Maybe, Finally, Disruption Of Power at the BC Legislature

I remember my last day of work at the Legislative Assembly of British Columbia. Like Craig James, I, too, was escorted out of the building after a brief and unexpected meeting where I was told I no longer had a job. Unlike Craig James, my last day was not a matter of the public interest. It was not required that a motion be passed through the House; there were no cameras manned by bored reporters whose ears perked up at the unexpected announcedment that two men — James and Gary Lenz — were put on immediate administrative leave (with pay and benefits, sorry, not fired) as the result of an ongoing criminal investigation. 

(Side note: This is likely to be a long post, and unlike much else that’s written on this site, will have nothing to do with Shark Tank.)

No, my last day was on the whole quite benign, except for those who were left behind (“You were just gone,” a then-former co-worker said to me later). No one knew why I was removed, so, of course, that means my departure was rife for speculation — even though I’d only been in the job for a mere six months (seemingly creating few ripples in the basement offices where we toiled on behalf of — well, whom? In retrospect, it’s hard to say).

That was nine years ago now, but the memories came flooding back as the James and Lenz news broke. As usual, legislative media had to translate the drama for civilians who just Don’t Get How Big a Deal It Is. This is always an extraordinary sight: the entrenched, greying, and partisan press corp at the BC Legislature trying to tell people with normal jobs and real lives why this matters. But, perhaps falling into the easy excuse of “we don’t know what the investigation is about, or if it will even result in charges,” they didn’t try too hard. Perhaps they assumed that, like with most things that shake things up at the BC Legislature, the whole incident will become gossip and war stories for the closed door club of staffers and politicians of all parties. 

But this time, it’s different. It feels different. Maybe it’s Darryl Plecas and Alan Mullen, the aide Plecas brought in 10 months ago to look into… well, we don’t know. But I will choose to characterize it as “how things run in the Legislature.” Maybe it’s because Plecas isn’t part of the old guard. He has years on this earth, but he’s new to the legislature, only elected in 2013. When the tenuous balance of power held by the incoming Green-NDP coalition was in doubt, Plecas, elected as a Liberal, volunteered to be speaker and gave up his party affiliation as a result.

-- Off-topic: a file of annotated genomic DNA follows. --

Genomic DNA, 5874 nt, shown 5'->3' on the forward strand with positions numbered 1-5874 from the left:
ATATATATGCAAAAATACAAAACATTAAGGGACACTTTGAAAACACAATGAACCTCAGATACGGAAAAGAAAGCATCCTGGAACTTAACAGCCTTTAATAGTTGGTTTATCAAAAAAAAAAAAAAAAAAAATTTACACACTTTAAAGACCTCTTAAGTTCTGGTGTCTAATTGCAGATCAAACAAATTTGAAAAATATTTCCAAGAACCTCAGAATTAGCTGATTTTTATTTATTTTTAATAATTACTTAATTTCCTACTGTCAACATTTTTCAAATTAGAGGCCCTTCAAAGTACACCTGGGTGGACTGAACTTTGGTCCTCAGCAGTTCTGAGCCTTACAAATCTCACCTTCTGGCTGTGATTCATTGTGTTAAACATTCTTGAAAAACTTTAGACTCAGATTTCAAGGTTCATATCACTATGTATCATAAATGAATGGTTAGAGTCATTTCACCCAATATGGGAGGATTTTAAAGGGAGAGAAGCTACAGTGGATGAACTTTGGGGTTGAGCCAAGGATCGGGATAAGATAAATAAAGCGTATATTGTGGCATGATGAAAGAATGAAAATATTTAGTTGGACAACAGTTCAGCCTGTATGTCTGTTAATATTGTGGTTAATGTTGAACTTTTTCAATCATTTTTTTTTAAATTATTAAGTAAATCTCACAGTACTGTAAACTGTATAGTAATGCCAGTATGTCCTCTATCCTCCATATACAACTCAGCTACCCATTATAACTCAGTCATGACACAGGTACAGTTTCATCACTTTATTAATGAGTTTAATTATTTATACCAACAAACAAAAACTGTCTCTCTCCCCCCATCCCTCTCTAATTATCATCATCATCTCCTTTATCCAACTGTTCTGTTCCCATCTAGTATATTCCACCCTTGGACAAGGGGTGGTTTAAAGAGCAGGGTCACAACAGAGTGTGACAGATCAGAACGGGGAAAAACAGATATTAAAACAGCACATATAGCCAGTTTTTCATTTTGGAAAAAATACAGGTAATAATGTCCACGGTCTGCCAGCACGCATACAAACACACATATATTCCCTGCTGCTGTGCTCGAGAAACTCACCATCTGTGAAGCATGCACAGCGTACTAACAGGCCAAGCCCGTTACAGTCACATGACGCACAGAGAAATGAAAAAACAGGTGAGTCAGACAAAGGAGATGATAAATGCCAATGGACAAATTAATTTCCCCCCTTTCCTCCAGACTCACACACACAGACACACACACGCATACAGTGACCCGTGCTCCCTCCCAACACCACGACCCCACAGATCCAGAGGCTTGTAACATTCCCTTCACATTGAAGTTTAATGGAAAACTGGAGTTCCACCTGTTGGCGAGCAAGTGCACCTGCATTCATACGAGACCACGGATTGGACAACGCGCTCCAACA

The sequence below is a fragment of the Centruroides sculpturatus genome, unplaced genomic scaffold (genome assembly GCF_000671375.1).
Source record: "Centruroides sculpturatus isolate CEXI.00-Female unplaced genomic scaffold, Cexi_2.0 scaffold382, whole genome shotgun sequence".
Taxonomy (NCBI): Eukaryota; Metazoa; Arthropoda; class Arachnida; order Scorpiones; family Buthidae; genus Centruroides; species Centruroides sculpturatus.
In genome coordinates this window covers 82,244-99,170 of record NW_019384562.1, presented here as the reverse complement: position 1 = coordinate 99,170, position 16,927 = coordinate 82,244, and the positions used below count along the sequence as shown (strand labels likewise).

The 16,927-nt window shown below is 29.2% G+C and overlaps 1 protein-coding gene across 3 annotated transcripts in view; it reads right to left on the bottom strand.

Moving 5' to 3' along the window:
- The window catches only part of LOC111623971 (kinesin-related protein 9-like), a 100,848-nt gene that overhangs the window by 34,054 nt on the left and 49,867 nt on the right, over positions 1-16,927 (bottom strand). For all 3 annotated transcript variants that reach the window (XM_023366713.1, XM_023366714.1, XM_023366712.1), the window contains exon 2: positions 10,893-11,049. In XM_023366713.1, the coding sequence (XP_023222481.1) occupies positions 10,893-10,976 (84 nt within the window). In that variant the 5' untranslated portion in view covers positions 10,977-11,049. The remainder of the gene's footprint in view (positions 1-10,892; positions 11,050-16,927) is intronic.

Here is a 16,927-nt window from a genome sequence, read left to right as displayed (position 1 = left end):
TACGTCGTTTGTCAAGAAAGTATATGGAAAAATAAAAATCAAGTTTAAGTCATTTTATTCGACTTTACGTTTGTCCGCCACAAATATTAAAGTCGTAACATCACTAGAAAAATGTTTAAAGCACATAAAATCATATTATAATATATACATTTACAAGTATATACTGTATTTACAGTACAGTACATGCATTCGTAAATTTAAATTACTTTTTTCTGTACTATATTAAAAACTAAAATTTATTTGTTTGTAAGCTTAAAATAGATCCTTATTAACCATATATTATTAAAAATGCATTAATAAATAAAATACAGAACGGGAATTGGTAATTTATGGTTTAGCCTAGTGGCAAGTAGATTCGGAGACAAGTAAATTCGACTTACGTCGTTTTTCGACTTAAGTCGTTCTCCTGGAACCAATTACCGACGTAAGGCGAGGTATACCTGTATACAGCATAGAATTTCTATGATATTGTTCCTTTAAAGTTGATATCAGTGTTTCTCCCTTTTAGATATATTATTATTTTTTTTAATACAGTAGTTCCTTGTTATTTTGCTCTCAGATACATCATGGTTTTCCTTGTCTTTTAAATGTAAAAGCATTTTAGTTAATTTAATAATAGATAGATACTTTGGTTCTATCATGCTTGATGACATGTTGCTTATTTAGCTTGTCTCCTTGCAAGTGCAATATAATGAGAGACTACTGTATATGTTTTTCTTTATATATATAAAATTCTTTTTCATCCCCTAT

If you think that didn’t upset some people, you need only to look at that article written today by Rob Shaw in the Vancouver Sun. If you’re cynical, as I became after six months in the bowels of the BC Legislature, you’ll read these paragraphs as the beginning of a smear campaign against the Speaker, and a defence of the men escorted off the premises. Guess who’s a member of the old guard, the entrenched power network, and who’s the new kid on the block trying to break through those damaging, undemocratic walls.

“James has worked in the building for almost 30 years. Lenz is a former RCMP officer and Canadian security official, who had a high security clearance level. James has said neither man has been told what they are accused of doing.
“The investigation by Plecas is the latest controversy surrounding his role as speaker. He was ejected from the B.C. Liberal party last summer after accepting an offer from the Greens and NDP to become speaker under their new power-sharing agreement.
“The Liberals accused Plecas of lying to them repeatedly about his intentions to take the job, no-showing meetings and hiding out in the chamber alone until the last minute to avoid the repercussions of turning on his party. Plecas now sits as an independent.
“Plecas is also expected to be targeted for a recall campaign by unhappy Liberals in his riding.”

I might have written these paragraphs differently. For example:

“In 2013, James ran afoul of the BC Auditor General by refusing to immediately follow the Auditor’s request to disclose details of thousands of Legislative Assembly financial transactions after the Auditor’s scathing report on the body’s finances. James later admitted he was the recipient of a mysterious payout of funds only discovered after the Auditor’s report in 2012-2013.”
“Plecas holds degrees criminology and a Ph.D. in higher education from UBC. He was a faculty member at the University of the Fraser Valley.”

There are more details I could put there. But I think it makes the point. The BC Legislature press corp is a little like our very own Fox News. Making stuff up with hefty spin to suit their purposes. And given that penetrating the wall between the Legislature and the rest of the world is so hard to do — i.e., convincing your neighbour that This Actually Matters — they get away with it, and have for decades. Decades. 

But maybe not this time. Because we’re different, all of us as British Columbians. We’re stretched to our financial limits. The corruption that has pumped up housing prices and led us all feeling exhausted, on edge, is no longer distant, because our home lives are no longer as comfortable as they once were. Maybe, finally, the power structure is starting to crack, because maybe those that have held it in place are starting to get tired, too. 

As for me, and my tales from the Legislature — maybe that’s a story for another time. The James and Lenz inquiry could go on for years. We’ve all got time. 


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